We crossed to the other side of the canal and walked on a wide dirt road under overarching trees for a few kilometres.
It was a warm morning so we appreciated the shade. The canal itself was only a few metres away, but hidden by the undergrowth, so we felt that we were on a normal forest path rather than a canal-side track.
At the next bridge the road shrank again to a narrow path, still pleasantly shaded, and half an hour later we emerged at the first lock (there are only two), prettily decorated with tubs of flowers.
We continued beside the canal through the lush greenery, as straight as an arrow – the Romans would have been proud.
After a slight lean to the right, we came to where the canal went under the highway (the D994) and we used a little footbridge to change to the opposite bank for a kilometre or so.
Now for the first time we were walking beside the water instead of in a tunnel of trees, and it felt like a normal canal path.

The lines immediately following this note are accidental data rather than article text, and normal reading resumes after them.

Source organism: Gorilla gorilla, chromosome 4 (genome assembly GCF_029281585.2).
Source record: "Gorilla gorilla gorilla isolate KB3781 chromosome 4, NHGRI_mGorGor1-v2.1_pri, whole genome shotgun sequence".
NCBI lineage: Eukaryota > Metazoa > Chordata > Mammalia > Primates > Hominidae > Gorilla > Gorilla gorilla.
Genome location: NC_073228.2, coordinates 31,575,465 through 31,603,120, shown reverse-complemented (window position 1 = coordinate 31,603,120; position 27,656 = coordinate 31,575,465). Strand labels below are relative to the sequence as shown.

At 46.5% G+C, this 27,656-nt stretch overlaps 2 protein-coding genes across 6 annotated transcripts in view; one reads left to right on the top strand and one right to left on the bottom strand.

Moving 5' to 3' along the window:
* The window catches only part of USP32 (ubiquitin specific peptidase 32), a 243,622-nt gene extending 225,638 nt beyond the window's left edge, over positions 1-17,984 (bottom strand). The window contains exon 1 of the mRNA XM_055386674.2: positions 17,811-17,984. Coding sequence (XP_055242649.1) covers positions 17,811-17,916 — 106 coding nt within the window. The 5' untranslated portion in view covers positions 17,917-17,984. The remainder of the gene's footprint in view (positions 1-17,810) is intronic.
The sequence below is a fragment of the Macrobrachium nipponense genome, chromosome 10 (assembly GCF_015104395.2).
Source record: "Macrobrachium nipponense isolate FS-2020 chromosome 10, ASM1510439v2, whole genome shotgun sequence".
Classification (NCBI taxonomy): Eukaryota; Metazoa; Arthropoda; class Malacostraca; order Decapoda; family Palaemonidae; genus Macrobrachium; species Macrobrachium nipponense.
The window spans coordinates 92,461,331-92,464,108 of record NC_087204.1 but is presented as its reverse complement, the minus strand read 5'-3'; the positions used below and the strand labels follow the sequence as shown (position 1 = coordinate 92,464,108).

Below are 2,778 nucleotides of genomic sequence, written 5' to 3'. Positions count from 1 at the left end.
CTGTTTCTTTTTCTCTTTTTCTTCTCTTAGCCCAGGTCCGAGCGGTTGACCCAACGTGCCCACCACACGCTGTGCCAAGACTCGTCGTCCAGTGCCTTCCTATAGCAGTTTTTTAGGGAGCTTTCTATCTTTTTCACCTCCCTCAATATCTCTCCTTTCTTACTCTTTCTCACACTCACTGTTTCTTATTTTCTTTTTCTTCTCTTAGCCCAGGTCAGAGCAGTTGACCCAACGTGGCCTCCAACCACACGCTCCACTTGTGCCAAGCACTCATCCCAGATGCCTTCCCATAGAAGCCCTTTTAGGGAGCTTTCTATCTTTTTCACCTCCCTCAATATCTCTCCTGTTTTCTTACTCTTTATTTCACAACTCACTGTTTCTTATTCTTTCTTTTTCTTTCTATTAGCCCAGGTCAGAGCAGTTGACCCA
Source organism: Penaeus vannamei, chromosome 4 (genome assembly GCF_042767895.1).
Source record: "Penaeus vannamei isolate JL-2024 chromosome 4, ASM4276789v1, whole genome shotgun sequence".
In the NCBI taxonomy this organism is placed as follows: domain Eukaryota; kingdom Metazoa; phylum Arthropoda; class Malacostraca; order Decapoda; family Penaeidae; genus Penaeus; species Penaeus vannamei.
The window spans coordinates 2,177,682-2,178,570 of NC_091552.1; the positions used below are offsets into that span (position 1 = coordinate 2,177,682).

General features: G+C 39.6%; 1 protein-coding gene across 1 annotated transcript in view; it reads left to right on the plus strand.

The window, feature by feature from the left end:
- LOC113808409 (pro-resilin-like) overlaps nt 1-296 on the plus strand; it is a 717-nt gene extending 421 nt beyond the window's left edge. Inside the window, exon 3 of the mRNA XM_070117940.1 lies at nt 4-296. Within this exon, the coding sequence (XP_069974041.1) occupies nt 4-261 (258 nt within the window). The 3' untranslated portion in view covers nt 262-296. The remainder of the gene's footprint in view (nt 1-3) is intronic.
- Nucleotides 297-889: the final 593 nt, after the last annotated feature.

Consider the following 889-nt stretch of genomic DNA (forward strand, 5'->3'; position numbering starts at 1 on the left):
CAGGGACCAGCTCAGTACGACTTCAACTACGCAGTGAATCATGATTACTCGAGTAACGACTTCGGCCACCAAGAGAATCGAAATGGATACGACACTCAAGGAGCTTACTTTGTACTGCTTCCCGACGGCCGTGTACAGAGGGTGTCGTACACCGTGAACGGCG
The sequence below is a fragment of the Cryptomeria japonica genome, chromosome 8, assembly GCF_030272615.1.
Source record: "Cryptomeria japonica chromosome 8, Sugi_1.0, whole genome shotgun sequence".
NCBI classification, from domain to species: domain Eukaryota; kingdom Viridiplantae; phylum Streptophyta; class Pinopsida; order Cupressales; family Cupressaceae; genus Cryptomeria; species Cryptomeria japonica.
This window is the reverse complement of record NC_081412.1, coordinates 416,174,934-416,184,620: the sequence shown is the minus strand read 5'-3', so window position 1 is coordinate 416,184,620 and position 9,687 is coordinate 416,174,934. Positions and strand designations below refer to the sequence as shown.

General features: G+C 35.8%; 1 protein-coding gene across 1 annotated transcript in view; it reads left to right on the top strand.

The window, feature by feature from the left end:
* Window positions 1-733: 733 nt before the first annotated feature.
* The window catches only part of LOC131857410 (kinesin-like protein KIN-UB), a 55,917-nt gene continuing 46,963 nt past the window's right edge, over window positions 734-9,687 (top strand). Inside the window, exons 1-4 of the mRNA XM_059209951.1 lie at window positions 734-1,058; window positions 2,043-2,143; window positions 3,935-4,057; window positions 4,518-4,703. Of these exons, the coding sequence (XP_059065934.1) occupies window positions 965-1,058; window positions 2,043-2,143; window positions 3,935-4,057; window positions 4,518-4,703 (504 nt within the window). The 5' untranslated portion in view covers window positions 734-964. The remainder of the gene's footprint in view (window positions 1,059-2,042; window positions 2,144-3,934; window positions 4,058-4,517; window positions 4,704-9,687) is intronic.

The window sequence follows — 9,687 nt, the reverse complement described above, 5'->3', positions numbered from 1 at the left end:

We were in the outskirts of Digoin by then, and fast approaching the end of the canal. We passed the second lock – not as picturesque as the first – and then walked beside the canal as it sailed over a stream and melted into the Canal du Centre a few metres further on.
Approaching Digoin was a lovely feeling, almost like a homecoming, because we had spent a couple of days there last year, recovering from Keith’s swollen leg.
That had been wonderful time of relaxation, doing little more than eat and sleep.
However, from the end of the Rigole there were still three kilometres to go along the Canal du Centre before we arrived in town.